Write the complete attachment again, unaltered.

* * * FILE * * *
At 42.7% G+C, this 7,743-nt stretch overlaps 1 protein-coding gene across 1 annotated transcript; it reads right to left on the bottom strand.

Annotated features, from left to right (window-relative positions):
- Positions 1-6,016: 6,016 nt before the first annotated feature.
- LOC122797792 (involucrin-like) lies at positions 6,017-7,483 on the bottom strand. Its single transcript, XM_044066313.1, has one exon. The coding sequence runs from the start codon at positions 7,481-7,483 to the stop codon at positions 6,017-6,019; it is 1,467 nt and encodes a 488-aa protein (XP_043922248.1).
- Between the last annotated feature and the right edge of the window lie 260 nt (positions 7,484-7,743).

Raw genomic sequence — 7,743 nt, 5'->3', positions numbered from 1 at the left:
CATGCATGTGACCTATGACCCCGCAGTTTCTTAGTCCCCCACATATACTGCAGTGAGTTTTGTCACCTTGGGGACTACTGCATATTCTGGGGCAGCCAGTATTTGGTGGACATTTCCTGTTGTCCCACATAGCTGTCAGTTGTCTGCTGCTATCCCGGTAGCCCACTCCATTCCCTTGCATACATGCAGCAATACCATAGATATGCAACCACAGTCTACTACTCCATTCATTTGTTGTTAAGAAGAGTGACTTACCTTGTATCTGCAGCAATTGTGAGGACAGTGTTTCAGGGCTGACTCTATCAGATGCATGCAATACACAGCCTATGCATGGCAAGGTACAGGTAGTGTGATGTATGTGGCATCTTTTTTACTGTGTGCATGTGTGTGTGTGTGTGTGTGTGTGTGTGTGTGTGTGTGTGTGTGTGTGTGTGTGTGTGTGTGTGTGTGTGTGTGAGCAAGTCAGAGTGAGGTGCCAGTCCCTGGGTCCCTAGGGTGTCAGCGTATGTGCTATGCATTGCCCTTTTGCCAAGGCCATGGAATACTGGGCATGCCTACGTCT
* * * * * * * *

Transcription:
At 42.7% G+C, this 7,743-nt stretch overlaps 1 protein-coding gene across 1 annotated transcript; it reads right to left on the bottom strand.

Annotated features, from left to right (window-relative positions):
- Positions 1-6,016: 6,016 nt before the first annotated feature.
- LOC122797792 (involucrin-like) lies at positions 6,017-7,483 on the bottom strand. Its single transcript, XM_044066313.1, has one exon. The coding sequence runs from the start codon at positions 7,481-7,483 to the stop codon at positions 6,017-6,019; it is 1,467 nt and encodes a 488-aa protein (XP_043922248.1).
- Between the last annotated feature and the right edge of the window lie 260 nt (positions 7,484-7,743).

Raw genomic sequence — 7,743 nt, 5'->3', positions numbered from 1 at the left:
CATGCATGTGACCTATGACCCCGCAGTTTCTTAGTCCCCCACATATACTGCAGTGAGTTTTGTCACCTTGGGGACTACTGCATATTCTGGGGCAGCCAGTATTTGGTGGACATTTCCTGTTGTCCCACATAGCTGTCAGTTGTCTGCTGCTATCCCGGTAGCCCACTCCATTCCCTTGCATACATGCAGCAATACCATAGATATGCAACCACAGTCTACTACTCCATTCATTTGTTGTTAAGAAGAGTGACTTACCTTGTATCTGCAGCAATTGTGAGGACAGTGTTTCAGGGCTGACTCTATCAGATGCATGCAATACACAGCCTATGCATGGCAAGGTACAGGTAGTGTGATGTATGTGGCATCTTTTTTACTGTGTGCATGTGTGTGTGTGTGTGTGTGTGTGTGTGTGTGTGTGTGTGTGTGTGTGTGTGTGTGTGTGTGTGTGTGTGTGTGAGCAAGTCAGAGTGAGGTGCCAGTCCCTGGGTCCCTAGGGTGTCAGCGTATGTGCTATGCATTGCCCTTTTGCCAAGGCCATGGAATACTGGGCATGCCTACGTCT